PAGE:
Blowing the Whistle on NCAA Basketball Rule Changes

WNUR’s Jason Dorow (@jasondorow) examines the new rules in NCAA basketball and how they’re affecting play.

Northwestern isn’t the only school transitioning into a new era. The NCAA enacted new rules for the 2013-2014 season, forcing all college basketball teams to adjust to a different style of game. The new rules focus on defending the player with the ball and the difference between blocking and charging calls.

The block/charge call is perhaps the most difficult decision that basketball referees face. The NCAA has defined the rule more closely to assist its officials. In order to draw a charge, a defender must be in legal guarding position by the time an offensive player begins his upward motion to pass or shoot. Help side defenders will have to be quick to slide over and set themselves in position to be able to get the call.

The NCAA expects that this will create a greater timeframe for officials to watch the offense and defense and determine the proper call. The block/charge rule change has gotten a positive reception from officials, player, and coaches alike, who enjoy having a better definition of the rule.

New defending rules, specifically limits on hand checking, have not garnered such positivity from the basketball world. Defenders are restricted from keeping a hand or forearm on an opponent, using an arm bar to impede the progress of the dribbler, or placing two hands on an opponent.

Photo by Nam Y. Huh, AP

Photo by Nam Y. Huh, AP

The NCAA intended for these changes to create smoother game flow and enhance freedom of movement. So far, the effect has been quite the opposite. Officials are blowing the whistle on plays involving minimal contact, creating excessive stoppage of play, and fouls on the drive are only restricting movement toward the basket.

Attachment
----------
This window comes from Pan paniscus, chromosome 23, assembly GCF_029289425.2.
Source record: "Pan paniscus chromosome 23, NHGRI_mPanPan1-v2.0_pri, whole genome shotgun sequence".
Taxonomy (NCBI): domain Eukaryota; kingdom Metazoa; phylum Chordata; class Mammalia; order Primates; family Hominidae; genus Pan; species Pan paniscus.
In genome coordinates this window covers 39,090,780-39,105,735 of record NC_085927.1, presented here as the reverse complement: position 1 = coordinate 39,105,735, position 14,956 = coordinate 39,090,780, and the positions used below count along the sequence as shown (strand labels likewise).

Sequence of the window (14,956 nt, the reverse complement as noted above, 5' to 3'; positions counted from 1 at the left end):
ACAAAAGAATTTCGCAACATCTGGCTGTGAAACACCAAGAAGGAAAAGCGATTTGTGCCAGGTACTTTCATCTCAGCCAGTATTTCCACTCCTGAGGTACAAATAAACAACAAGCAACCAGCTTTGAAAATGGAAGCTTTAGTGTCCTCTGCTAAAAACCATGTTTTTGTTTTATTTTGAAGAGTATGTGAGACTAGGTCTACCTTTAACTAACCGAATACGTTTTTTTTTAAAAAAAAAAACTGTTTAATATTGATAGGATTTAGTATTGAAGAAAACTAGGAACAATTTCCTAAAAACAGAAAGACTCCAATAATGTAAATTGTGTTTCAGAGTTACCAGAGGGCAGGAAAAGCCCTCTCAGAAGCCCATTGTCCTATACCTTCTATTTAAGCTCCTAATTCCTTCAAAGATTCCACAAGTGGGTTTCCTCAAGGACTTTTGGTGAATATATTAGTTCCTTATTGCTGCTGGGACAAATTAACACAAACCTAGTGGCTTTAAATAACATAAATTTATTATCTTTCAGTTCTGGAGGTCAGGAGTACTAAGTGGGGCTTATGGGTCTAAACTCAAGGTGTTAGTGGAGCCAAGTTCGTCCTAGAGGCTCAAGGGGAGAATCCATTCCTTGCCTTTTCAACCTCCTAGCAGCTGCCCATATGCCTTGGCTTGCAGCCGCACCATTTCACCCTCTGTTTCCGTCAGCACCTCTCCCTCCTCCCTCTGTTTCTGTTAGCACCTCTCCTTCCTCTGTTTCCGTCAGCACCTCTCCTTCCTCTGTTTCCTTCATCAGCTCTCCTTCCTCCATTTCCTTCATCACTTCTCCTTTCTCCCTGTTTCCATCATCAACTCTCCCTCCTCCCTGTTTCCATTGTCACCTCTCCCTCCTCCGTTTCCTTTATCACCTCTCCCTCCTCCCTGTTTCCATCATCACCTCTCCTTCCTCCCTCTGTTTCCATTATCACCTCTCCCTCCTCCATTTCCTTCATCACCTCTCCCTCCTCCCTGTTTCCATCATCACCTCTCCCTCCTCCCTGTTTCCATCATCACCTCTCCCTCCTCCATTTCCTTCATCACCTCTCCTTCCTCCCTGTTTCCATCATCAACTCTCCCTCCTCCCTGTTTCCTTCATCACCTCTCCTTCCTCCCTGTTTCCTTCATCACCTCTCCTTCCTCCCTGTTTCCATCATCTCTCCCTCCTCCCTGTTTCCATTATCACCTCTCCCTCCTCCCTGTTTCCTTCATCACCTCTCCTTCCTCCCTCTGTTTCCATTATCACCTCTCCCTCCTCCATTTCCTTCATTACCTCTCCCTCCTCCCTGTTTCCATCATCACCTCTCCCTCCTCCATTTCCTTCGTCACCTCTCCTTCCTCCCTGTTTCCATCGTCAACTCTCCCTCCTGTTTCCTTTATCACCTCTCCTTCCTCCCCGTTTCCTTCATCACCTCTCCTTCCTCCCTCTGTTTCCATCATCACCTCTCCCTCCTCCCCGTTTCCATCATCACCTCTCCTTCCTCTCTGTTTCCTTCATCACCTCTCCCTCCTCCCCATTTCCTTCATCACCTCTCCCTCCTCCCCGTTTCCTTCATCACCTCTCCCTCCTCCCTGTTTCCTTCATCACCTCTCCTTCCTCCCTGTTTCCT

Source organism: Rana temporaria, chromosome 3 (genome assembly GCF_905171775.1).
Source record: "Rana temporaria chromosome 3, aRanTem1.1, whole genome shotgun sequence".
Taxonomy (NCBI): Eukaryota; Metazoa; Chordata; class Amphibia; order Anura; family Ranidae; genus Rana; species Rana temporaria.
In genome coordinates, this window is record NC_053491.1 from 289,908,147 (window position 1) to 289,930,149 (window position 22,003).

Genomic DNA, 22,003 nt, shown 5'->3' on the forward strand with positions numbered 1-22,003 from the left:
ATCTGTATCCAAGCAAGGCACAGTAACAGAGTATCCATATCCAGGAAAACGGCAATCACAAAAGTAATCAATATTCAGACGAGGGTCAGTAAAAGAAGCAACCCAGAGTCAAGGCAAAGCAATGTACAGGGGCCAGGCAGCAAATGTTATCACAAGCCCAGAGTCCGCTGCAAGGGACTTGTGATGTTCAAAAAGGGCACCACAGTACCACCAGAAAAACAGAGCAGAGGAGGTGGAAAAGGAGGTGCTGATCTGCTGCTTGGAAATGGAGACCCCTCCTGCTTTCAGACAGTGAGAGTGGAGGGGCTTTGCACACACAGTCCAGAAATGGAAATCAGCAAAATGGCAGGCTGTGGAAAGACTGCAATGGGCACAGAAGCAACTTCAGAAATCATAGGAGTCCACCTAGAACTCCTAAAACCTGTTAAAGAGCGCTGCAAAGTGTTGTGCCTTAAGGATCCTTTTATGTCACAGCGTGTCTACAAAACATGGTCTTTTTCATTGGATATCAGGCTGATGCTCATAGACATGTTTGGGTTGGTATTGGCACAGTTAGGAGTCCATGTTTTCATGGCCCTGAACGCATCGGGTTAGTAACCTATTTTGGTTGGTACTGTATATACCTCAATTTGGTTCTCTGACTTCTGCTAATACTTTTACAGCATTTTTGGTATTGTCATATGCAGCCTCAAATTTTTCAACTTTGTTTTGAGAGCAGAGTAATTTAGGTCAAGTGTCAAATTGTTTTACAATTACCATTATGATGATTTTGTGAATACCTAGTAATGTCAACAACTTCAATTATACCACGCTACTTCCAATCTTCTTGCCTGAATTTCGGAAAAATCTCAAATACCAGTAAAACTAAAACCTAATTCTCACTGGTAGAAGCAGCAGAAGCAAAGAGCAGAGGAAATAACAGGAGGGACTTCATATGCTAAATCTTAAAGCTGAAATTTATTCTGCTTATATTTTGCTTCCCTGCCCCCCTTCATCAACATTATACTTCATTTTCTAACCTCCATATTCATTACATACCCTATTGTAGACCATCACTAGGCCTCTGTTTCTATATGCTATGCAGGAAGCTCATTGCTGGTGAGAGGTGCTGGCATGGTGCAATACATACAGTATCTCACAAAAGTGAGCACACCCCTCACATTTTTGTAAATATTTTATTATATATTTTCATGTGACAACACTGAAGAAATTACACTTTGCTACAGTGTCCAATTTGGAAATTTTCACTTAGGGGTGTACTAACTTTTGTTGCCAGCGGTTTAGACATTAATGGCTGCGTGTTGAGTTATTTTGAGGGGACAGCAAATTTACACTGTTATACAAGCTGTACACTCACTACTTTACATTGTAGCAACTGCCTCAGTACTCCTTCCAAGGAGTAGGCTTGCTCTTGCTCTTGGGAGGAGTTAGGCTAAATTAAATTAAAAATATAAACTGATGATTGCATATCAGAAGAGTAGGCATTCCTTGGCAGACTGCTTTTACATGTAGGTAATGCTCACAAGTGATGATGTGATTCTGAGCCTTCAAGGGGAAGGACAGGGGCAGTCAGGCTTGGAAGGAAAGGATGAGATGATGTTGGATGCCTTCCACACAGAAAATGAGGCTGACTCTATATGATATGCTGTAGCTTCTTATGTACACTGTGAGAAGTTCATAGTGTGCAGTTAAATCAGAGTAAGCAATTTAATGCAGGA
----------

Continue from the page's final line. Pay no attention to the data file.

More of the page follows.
A November 9th matchup between Seton Hall and Niagara featured 73 fouls and 102 free throw attempts. Not all games are this extreme, but foul and free throw averages are both up from last year. According to KPI Sports, through Nov. 19, the typical contest included roughly 41 fouls (increase of 6), which would be the highest average since 1953-1954.

At first glance, this increase may not seem very significant. However, the games are noticeably choppier and longer. Ticky-tack calls have players and coaches shaking their heads. There’s far too much stop-and-go involved, and games are consistently lasting two hours or longer.

It’s great that the NCAA wants to promote proper on-ball defense, something often lacking from the NBA game. But they need to realize that basketball is a physical sport, and the game is not meant to be officiated the way it has been in the early going this season. After playing under the new rules, college players will be far from prepared for the physicality of the NBA.

Defenders shouldn’t be allowed to “jab” with their hand or forearm. Nor should they be able to impede a driving ball handler by using an arm bar. Defenders do deserve the right to maintain a legal position though, even if it involves using a hand or forearm.

Hopefully, for the sake of the sport and the players, college basketball will return to the physical sport that it’s meant to be. The NCAA needs to let ‘em play.

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